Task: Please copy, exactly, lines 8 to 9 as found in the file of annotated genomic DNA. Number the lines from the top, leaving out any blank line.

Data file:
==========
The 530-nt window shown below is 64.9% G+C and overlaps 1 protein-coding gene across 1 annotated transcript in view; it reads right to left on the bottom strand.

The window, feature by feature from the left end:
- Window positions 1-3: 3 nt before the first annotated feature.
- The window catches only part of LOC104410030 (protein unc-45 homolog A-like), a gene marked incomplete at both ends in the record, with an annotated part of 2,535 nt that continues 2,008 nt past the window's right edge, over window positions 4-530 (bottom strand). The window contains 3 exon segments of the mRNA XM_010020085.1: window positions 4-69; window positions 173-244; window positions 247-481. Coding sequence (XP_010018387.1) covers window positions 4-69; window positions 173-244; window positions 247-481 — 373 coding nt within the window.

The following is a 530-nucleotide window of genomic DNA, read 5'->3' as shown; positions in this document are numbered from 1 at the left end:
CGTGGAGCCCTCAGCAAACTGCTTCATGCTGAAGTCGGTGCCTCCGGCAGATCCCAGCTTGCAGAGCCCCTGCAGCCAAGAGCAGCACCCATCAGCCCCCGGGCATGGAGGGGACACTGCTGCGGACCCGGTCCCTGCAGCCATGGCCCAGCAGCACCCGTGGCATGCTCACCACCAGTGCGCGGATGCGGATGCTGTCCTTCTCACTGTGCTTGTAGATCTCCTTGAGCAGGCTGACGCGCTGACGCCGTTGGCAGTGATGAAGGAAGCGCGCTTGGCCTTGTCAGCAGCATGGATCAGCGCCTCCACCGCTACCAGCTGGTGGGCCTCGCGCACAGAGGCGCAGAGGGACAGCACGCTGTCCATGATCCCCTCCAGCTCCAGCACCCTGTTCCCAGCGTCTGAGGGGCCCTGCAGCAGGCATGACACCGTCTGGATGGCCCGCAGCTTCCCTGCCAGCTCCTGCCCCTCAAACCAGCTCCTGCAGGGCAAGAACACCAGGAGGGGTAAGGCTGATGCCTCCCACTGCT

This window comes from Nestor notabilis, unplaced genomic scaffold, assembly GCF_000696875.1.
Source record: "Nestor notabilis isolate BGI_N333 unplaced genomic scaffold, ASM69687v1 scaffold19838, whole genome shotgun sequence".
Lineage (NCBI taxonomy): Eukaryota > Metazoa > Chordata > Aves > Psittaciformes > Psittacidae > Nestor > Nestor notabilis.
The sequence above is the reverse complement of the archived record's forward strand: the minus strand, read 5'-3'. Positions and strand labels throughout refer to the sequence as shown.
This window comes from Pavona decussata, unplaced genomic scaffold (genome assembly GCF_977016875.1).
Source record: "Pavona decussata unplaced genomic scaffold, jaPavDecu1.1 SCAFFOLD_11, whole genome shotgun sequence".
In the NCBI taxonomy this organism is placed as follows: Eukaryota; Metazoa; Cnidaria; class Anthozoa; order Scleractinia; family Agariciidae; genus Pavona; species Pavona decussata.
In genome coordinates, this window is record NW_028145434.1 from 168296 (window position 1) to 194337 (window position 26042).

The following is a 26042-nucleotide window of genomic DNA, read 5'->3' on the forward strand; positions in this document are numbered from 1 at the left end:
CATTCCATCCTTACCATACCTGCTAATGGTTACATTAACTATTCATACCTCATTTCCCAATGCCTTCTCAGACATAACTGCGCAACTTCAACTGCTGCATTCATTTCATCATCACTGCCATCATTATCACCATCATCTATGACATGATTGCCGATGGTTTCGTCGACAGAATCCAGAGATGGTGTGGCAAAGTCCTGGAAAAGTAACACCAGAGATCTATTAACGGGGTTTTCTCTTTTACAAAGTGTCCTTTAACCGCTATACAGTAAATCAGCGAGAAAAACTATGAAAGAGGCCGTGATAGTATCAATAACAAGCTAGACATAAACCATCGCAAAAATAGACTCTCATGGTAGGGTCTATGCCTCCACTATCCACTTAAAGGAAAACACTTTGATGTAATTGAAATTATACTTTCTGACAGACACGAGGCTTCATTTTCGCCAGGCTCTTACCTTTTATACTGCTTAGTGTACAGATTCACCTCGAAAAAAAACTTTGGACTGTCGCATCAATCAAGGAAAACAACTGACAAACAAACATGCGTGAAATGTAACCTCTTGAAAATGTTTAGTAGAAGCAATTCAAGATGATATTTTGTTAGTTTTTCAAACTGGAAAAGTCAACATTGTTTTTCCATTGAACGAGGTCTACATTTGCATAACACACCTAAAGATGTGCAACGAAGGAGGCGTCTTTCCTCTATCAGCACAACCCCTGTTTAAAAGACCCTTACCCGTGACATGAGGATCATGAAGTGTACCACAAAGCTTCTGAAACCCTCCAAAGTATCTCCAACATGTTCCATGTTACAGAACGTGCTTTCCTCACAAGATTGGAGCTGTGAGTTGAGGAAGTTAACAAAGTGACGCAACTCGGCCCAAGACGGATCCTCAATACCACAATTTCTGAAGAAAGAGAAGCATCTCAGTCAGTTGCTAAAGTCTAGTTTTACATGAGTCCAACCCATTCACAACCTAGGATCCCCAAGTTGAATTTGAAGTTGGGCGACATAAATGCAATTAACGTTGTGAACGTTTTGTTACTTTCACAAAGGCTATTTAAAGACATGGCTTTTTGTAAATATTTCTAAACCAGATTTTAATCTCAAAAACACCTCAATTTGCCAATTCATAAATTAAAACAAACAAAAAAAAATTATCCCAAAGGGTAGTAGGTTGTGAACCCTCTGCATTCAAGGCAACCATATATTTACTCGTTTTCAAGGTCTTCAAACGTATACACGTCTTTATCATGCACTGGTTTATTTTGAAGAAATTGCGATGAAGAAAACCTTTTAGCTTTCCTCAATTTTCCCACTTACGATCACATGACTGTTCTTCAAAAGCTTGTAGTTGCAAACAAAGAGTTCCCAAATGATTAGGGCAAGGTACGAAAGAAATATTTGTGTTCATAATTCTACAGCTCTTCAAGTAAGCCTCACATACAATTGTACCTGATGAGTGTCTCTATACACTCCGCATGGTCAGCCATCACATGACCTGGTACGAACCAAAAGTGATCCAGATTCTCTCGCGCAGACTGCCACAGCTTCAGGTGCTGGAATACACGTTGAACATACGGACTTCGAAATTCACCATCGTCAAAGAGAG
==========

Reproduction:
Source record: "Nestor notabilis isolate BGI_N333 unplaced genomic scaffold, ASM69687v1 scaffold19838, whole genome shotgun sequence".
Lineage (NCBI taxonomy): Eukaryota > Metazoa > Chordata > Aves > Psittaciformes > Psittacidae > Nestor > Nestor notabilis.